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A Package Deal

(September 2013) posted on Fri Sep 13, 2013

Digital package printing holds distinct opportunities and challenges.

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By Mike Antoniak

“The only limitations to digital so far seem to be producing packaging in large volumes,” he says. “It started for us as an investment in becoming more of a full-service provider to our clients and it’s allowed us to capitalize on those relationships in other areas, as well.”

Core Color Graphics: A label approach
Core Color Graphics ( strives to be a “complete graphics solutions provider” of everything from interactive website development through wide-format printing, according to CEO Thom Urban. In fulfilling that mission, five years ago he purchased a Roland VersaUV LEC-300 UV printer/cutter for his Fallingston, Pennsylvania, company.

“It’s allowed us to provide our customers with some unique products, and to do some R&D on prototypes that we’ve been able to turn into a real service,” he says.

Core Color has used the printer for prototype printing on holographic films; printing and cutting custom-designed skins for iPhones and other mobile devices; even printing graphics on a polycarbonate film for installation behind video touch screens. “It takes our business in a lot of new directions and allows us to offer more types of products to our clients,” he says.

The Roland has also been used to first test, then produce personalized packaging for boxes and pouches for what he describes as a “high-end jewelry company.” Graphics were printed, then cut in quantity on the LEC-300, the art and lettering knocked out, and used as stencils for airbrushing each personalized package.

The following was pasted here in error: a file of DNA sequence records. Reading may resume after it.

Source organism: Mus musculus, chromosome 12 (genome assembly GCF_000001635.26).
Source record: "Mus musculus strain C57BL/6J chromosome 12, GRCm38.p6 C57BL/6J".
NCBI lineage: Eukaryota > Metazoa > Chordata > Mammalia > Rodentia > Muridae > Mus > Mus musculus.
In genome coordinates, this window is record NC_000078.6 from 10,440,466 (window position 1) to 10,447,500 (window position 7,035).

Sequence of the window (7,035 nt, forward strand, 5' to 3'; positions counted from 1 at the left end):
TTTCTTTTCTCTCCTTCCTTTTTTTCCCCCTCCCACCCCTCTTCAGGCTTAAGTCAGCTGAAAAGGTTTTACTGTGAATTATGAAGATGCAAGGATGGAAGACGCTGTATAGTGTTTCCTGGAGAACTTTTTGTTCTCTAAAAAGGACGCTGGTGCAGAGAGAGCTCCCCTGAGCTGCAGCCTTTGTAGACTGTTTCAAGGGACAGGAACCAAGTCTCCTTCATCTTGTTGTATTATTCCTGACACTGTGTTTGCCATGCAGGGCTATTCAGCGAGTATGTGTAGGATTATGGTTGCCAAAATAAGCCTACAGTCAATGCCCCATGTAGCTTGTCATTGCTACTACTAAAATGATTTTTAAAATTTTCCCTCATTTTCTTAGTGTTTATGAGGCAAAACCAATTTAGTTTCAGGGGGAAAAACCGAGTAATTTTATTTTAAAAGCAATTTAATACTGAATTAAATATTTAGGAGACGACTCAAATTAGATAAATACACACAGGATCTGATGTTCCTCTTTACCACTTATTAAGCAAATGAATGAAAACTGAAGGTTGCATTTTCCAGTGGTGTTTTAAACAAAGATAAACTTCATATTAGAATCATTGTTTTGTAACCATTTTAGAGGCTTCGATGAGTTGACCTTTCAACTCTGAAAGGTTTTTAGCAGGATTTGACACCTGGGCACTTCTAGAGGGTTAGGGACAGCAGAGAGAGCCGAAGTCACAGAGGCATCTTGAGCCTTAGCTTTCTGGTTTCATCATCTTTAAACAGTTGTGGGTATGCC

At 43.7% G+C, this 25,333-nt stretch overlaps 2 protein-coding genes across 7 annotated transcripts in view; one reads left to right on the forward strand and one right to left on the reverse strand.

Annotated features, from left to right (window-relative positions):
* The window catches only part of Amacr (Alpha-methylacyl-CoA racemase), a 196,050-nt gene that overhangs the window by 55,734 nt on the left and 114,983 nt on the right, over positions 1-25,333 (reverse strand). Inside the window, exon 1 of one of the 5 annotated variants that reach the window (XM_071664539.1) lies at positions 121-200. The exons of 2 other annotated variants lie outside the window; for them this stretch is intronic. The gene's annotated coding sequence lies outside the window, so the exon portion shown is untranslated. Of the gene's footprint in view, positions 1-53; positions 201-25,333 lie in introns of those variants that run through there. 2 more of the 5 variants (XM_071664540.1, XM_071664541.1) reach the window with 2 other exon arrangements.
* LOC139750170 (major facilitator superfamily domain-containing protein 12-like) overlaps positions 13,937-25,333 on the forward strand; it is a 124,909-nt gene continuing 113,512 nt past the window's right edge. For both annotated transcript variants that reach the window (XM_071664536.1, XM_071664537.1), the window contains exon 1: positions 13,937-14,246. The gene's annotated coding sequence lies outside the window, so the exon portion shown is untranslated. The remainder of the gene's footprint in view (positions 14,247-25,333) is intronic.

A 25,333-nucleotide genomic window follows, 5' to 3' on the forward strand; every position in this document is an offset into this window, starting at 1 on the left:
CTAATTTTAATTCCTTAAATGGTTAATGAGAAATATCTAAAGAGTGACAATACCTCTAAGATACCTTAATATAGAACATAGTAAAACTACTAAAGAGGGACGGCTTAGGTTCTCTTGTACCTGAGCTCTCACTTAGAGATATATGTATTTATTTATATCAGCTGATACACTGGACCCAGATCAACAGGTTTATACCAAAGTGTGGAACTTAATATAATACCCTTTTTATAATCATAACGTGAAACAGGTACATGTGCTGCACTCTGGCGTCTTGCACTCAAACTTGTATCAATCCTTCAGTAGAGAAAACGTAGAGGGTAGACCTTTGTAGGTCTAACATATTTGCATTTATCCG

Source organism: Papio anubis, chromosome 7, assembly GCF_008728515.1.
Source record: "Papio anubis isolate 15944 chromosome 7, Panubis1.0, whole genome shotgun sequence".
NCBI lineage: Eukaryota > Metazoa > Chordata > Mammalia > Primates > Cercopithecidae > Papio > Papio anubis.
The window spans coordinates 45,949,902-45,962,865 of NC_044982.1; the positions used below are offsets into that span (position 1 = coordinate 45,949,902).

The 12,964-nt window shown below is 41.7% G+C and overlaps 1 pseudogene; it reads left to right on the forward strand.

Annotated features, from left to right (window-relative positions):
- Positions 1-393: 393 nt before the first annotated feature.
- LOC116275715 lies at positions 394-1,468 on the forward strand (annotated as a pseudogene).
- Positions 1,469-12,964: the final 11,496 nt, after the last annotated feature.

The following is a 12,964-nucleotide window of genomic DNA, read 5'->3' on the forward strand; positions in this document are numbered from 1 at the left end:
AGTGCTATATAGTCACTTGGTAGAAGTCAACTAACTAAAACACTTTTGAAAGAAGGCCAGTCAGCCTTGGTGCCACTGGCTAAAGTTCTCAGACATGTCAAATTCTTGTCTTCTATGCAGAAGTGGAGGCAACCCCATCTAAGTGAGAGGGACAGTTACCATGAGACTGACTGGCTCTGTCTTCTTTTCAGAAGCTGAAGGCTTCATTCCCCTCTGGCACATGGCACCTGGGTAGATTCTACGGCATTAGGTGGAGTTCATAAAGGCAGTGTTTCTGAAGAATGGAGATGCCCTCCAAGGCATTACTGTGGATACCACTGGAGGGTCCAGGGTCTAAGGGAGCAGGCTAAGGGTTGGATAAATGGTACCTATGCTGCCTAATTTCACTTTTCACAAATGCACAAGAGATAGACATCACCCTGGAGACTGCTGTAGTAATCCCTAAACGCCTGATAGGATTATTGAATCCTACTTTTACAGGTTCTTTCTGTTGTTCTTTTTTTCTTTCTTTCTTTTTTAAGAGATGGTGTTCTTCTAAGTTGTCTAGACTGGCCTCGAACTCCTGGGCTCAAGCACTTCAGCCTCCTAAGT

The LEC-300 is also employed to transform ordinary bottles and cartons with eye-catching labels and graphics. “It prints with a texture” notes Urban. “If I print a label with a wood grain, I can make it look and feel like a wood grain. There’s no other way a small company could have a label like this if they only need a few hundred – it would just be too expensive.”

Blackwoods Hot Sauce, a specialty brand of condiments, tapped this capability to help make its Blackwood Premium Wing Sauce shout from the shelves. Core Color utilized its Roland VersaUV LEC-300 UV to print 800 of the cut labels, with a textured effect, onto a 3.8-mil cast air-egress vinyl. “We do a lot of labels, a lot of barcodes, and can get as many as 250 on a sheet at a time,” Urban notes.

Other print providers have also sourced Core Color for their own prototyping needs. For instance, an area flexographic printer provided Core Color with its design files, and the boards for printing, before committing to a full, high volume production run. “We’ve done from one to as many as 100 of the same design,” explains Urban. “Sometimes the customer just needs to give his clients a sample for them to look at. Other times, they need to put together a whole planogram to show how their packaging will look in a store and fit on shelves.”